Japan's whaling program remains extremely controversial. In May, Australia brought a complaint [materials] against Japan in the International Court of Justice (ICJ) [official website] for its whaling practices in the Antarctic. Australia initiated proceedings [JURIST report] in May 2010, and oral arguments are scheduled to begin in May 2012. In July 2010, a Japanese court convicted New Zealand anti-whaling activist Peter Bethune on charges of assault, trespass, destruction of property, illegal possession of a weapon and obstruction of business for boarding a Japanese whaling vessel [JURIST reports] as part of an anti-whaling protest in January of that year. Berthune, who called the charges "bogus," was extradited to New Zealand, and he will not serve prison time unless he returns to Japan. Commercial whaling has been banned by the International Whaling Commission [official website] since 1986.
[JURIST] Former Yugoslav intelligence officer Dragomir Pecanac was convicted [judgment, PDF; press release] Friday on a charge of contempt for failing to testify before the International Criminal Tribunal for the former Yugoslavia (ICTY) [official website]. The charges [press release] were brought against Pecanac in October when he failed to comply with a subpoena to testify as a witness in the trial against Zdravko Tolimir [ICTY materials; JURIST report], his former commander. In issuing its ruling, the ICTY found that Pecanac's actions failed to comply with the interests of justice:
Contempt of the Tribunal is a serious offence, which goes to the essence of the administration of justice. By his failure to comply with the Subpoena and to appear at the seat of the Tribunal and testify, the Accused has acted against the interests of justice. His failure to testify has deprived the Chamber of relevant evidence. The Tribunal is dependent on witness testimony and the deprivation of such relevant evidence amounts to a serious interference with the administration of justice, and in fact, endangers the fulfillment of the Tribunal's functions and mandate.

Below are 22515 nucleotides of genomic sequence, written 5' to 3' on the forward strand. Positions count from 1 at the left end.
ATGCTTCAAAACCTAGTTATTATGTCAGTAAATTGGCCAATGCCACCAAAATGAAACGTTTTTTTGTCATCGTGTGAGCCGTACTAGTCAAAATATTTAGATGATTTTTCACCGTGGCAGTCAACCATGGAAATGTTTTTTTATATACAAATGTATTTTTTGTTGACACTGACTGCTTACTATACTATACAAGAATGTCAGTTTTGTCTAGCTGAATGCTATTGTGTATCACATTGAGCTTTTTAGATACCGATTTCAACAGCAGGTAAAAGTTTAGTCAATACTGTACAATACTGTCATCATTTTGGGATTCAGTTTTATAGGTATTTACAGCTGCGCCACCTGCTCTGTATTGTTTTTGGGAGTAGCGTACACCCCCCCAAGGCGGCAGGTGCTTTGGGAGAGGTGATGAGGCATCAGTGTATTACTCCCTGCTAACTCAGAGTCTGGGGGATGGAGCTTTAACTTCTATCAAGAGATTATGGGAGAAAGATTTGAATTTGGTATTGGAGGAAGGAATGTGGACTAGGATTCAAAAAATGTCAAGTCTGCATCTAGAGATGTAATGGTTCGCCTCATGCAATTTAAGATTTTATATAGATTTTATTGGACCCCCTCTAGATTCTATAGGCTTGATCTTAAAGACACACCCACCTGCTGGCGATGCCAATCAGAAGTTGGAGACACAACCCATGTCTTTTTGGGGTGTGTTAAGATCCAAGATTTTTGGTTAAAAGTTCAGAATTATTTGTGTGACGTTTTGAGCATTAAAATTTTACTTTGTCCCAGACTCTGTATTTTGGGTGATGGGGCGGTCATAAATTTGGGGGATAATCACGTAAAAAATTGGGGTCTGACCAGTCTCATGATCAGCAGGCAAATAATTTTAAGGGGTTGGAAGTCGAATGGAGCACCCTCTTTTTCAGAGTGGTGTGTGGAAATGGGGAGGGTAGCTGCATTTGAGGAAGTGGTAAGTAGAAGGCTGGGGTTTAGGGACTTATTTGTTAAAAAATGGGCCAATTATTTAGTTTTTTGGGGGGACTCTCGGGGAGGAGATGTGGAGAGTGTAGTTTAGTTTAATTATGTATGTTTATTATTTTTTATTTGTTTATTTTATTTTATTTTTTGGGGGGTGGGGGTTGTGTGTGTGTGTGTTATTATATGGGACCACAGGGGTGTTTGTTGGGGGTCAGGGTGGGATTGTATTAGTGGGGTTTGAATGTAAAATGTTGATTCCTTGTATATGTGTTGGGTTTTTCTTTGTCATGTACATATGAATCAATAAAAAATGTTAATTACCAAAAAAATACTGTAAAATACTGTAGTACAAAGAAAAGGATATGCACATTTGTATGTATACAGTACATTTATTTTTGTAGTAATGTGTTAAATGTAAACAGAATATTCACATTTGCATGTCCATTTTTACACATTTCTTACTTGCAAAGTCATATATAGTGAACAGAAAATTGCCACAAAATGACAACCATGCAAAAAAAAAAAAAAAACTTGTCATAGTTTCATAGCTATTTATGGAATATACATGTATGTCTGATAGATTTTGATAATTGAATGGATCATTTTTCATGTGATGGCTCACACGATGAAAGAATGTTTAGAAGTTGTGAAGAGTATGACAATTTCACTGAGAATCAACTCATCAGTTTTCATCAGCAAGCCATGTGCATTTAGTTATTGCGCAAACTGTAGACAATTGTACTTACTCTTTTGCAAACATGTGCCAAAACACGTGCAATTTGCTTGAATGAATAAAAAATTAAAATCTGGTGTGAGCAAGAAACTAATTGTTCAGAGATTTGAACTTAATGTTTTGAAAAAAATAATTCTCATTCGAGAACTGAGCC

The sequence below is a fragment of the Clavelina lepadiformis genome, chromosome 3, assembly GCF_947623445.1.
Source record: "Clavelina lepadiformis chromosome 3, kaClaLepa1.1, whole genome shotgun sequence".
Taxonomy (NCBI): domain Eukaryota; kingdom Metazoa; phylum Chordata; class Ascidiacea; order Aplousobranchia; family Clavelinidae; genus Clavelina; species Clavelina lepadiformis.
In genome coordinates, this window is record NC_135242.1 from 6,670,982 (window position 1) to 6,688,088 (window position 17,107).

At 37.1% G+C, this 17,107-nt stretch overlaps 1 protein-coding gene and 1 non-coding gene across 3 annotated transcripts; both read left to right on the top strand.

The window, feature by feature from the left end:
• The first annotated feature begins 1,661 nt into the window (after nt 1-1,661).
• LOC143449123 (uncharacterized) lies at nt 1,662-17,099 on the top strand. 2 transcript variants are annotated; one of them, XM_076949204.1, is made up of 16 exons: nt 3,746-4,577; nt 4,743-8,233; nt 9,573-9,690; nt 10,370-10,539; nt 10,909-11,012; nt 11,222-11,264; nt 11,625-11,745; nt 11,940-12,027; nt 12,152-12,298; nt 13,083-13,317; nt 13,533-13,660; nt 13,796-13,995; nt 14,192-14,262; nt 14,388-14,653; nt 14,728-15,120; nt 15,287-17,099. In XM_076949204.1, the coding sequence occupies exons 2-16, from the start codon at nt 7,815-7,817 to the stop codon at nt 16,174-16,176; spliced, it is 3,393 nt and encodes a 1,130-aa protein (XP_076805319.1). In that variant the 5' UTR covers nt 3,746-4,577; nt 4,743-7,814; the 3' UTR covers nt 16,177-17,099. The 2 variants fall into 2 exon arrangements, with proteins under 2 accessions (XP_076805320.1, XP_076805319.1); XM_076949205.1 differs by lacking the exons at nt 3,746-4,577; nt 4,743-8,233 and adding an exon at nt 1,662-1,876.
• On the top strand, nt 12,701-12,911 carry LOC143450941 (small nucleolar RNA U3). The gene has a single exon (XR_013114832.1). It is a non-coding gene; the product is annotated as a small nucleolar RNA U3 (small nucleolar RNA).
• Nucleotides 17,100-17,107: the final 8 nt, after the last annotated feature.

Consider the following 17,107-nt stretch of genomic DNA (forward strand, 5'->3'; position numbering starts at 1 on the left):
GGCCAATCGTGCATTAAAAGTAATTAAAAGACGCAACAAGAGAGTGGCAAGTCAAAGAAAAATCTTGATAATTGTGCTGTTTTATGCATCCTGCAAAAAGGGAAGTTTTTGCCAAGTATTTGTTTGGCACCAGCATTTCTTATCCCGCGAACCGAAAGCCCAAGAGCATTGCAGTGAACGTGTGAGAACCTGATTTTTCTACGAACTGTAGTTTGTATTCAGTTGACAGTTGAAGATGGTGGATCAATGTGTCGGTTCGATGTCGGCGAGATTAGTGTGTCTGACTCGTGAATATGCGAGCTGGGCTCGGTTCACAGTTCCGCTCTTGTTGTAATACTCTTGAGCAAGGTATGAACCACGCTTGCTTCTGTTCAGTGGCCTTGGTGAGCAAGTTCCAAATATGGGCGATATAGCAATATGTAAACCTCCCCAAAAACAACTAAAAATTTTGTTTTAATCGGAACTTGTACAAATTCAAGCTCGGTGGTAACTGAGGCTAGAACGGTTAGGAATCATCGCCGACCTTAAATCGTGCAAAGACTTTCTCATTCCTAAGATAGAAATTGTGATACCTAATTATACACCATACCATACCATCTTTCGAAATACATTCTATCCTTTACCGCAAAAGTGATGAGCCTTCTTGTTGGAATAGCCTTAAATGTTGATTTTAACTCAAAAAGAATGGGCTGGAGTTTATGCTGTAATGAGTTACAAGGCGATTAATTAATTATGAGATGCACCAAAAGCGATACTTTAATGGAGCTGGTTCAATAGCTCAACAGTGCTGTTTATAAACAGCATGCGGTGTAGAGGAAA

Pecanac was sentenced to three months in prison, but will get credit for the 74 days he has already served.
The tribunal issued a subpoena for Pecanac in August. When he failed to appear in September, the tribunal issued an order for contempt, in lieu of an indictment as well as an arrest warrant. In mid-October he entered a not guilty plea. Earlier this week the tribunal heard former Serbian general and alleged war criminal Ratko Mladic [JURIST news archive] enter a not guilty plea [JURIST report] to charges linked to the execution of more than 30 Muslim prisoners in the eastern town of Bisina in July 1995. He had previously refused to enter a plea in any of the charges against him. The trial [JURIST report] is scheduled to begin in March 2012. The ICTY reported to the UN Security Council on Thursday that the it is reaching a successful conclusion [JURIST report] since the last two fugitives wanted by the ICTY were captured. It is now finishing trials and appeals.